this.customer = this.createBelongsToAccessorFor(
      'customer',
      customerRepositoryGetter,
    );
  }
}

BelongsToAccessor is a function accepting the primary key (id) of a source model instance (e.g. order.id) and returning back the related target model instance (e.g. a Customer the order belongs to). See also API Docs

Using BelongsToAccessor in a controller

The same pattern used for ordinary repositories to expose their CRUD APIs via controller methods is employed for belongsTo relation too. Once the belongsTo relation has been defined and configured, a new controller method can expose the accessor API as a new endpoint.

src/controllers/order.controller.ts

import {repository} from '@loopback/repository';
import {get} from '@loopback/rest';
import {Customer, Order} from '../models/';
import {OrderRepository} from '../repositories/';

export class OrderController {
  constructor(
    @repository(OrderRepository) protected orderRepository: OrderRepository,
  ) {}

  // (skipping regular CRUD methods for Order)

  @get('/orders/{id}/customer')
  async getCustomer(
    @param.path.number('id') orderId: typeof Order.prototype.id,
  ): Promise<Customer> {
    return this.orderRepository.customer(orderId);
  }
}

In LoopBack 3, the REST APIs for relations were exposed using static methods with the name following the pattern __{methodName}__{relationName}__ (e.g. Order.__get__customer). While we recommend to create a new controller for each hasMany relation in LoopBack 4, we also think it’s best to use the main CRUD controller as the place where to explose belongsTo API.

Handling recursive relations

Given an e-commerce system has many Category, each Category may have several sub-categories, and may belong to 1 parent-category.

export class Category extends Entity {
  @property({
    type: 'number',
    id: true,
    generated: true,
  })
  id?: number;

  @hasMany(() => Category, {keyTo: 'parentId'})
  categories?: Category[];

  @belongsTo(() => Category)
  parentId?: number;

  constructor(data?: Partial<Category>) {
    super(data);
  }
}

export interface CategoryRelations {
  categories?: CategoryWithRelations[];
  parent?: CategoryWithRelations;
}

export type CategoryWithRelations = Category & CategoryRelations;

The CategoryRepository must be declared like below

export class CategoryRepository extends DefaultCrudRepository<
  Category,
  typeof Category.prototype.id,
  CategoryRelations
> {
  public readonly parent: BelongsToAccessor<
    Category,
    typeof Category.prototype.id
  >;
  public readonly categories: HasManyRepositoryFactory<
    Category,
    typeof Category.prototype.id
  >;

  constructor(@inject('datasources.db') dataSource: DbDataSource) {
    super(Category, dataSource);
    this.categories = this.createHasManyRepositoryFactoryFor(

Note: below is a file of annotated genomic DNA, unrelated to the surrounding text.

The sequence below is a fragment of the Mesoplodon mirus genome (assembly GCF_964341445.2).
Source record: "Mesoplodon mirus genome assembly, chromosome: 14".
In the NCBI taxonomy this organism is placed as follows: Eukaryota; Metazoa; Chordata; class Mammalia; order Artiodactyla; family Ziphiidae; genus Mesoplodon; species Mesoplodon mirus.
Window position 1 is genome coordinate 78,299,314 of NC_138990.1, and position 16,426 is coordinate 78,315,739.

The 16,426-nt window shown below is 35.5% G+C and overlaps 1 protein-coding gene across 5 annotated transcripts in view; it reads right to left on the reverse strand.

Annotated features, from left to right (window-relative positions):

'categories',
      Getter.fromValue(this),
    );
    this.parent = this.createBelongsToAccessorFor(
      'parent',
      Getter.fromValue(this),
    ); // for recursive relationship
  }
}

DO NOT declare @repository.getter(CategoryRepository) protected categoryRepositoryGetter: Getter<CategoryRepository> on constructor to avoid “Circular dependency” error (see issue #2118)

Different from LB3, LB4 creates a different inclusion resolver for each relation type to query related models. Each relation has its own inclusion resolver inclusionResolver. And each repository has a built-in property inclusionResolvers as a registry for its inclusionResolvers. Here is a diagram to show the idea:

inclusion

A belongsTo relation has an inclusionResolver function as a property. It fetches target models for the given list of source model instances.

Use the relation between Customer and Order we show above, an Order belongs to a Customer.

After setting up the relation in the repository class, the inclusion resolver allows users to retrieve all orders along with their related customers through the following code at the repository level:

orderRepo.find({include: [{relation: 'customer'}]});

or use APIs with controllers:

GET http://localhost:3000/orders?filter[include][][relation]=customer

Enable/disable the inclusion resolvers

  • Base repository classes have a public property inclusionResolvers, which maintains a map containing inclusion resolvers for each relation.
  • The inclusionResolver of a certain relation is built when the source repository class calls the createBelongsToAccessorFor function in the constructor with the relation name.
  • Call registerInclusionResolver to add the resolver of that relation to the inclusionResolvers map. (As we realized in LB3, not all relations are allowed to be traversed. Users can decide to which resolvers can be added.) The first parameter is the name of the relation.

The following code snippet shows how to register the inclusion resolver for the belongsTo relation ‘customer’:

export class OrderRepository extends DefaultCrudRepository {
  customer: BelongsToAccessor<Customer, typeof Order.prototype.id>;

  constructor(
    dataSource: juggler.DataSource,
    customerRepositoryGetter: Getter<CustomerRepository>,
  ) {
    super(Order, dataSource);

    // we already have this line to create a BelongsToRepository factory
    this.customer = this.createBelongsToAccessorFor(
      'customer',
      customerRepositoryGetter,
    );

    // add this line to register inclusion resolver.
    this.registerInclusionResolver('customer', this.customer.inclusionResolver);
  }
}
  • We can simply include the relation in queries via find(), findOne(), and findById() methods. For example, these queries return all orders with their Customer:

    if you process data at the repository level:

    orderRepository.find({include: [{relation: 'customer'}]});
    

    this is the same as the url:

    GET http://localhost:3000/orders?filter[include][][relation]=customer
    

    which returns:

    [
      {
        id: 1,
        description: 'Mjolnir',
        customerId: 1,
        customer: {
          id: 12,
          name: 'Thor',
        },
      },
      {
        id: 2,
        description: 'Shield',
        customer: {
          id: 10,
          name: 'Captain',
        },
      },
      {
        id: 3,
        description: 'Rocket Raccoon',
        customerId: 1,
        customer: {
          id: 12,
          name: 'Thor',
        },
      },
    ];
    

Here is a diagram to make this more intuitive:

Graph

  • You can delete a relation from inclusionResolvers to disable the inclusion for a certain relation. e.g orderRepository.inclusionResolvers.delete('customer')

Query multiple relations

It is possible to query several relations or nested include relations with custom scope once you have the inclusion resolver of each relation set up. CheckHasMany - Query multiple relations for the usage and examples.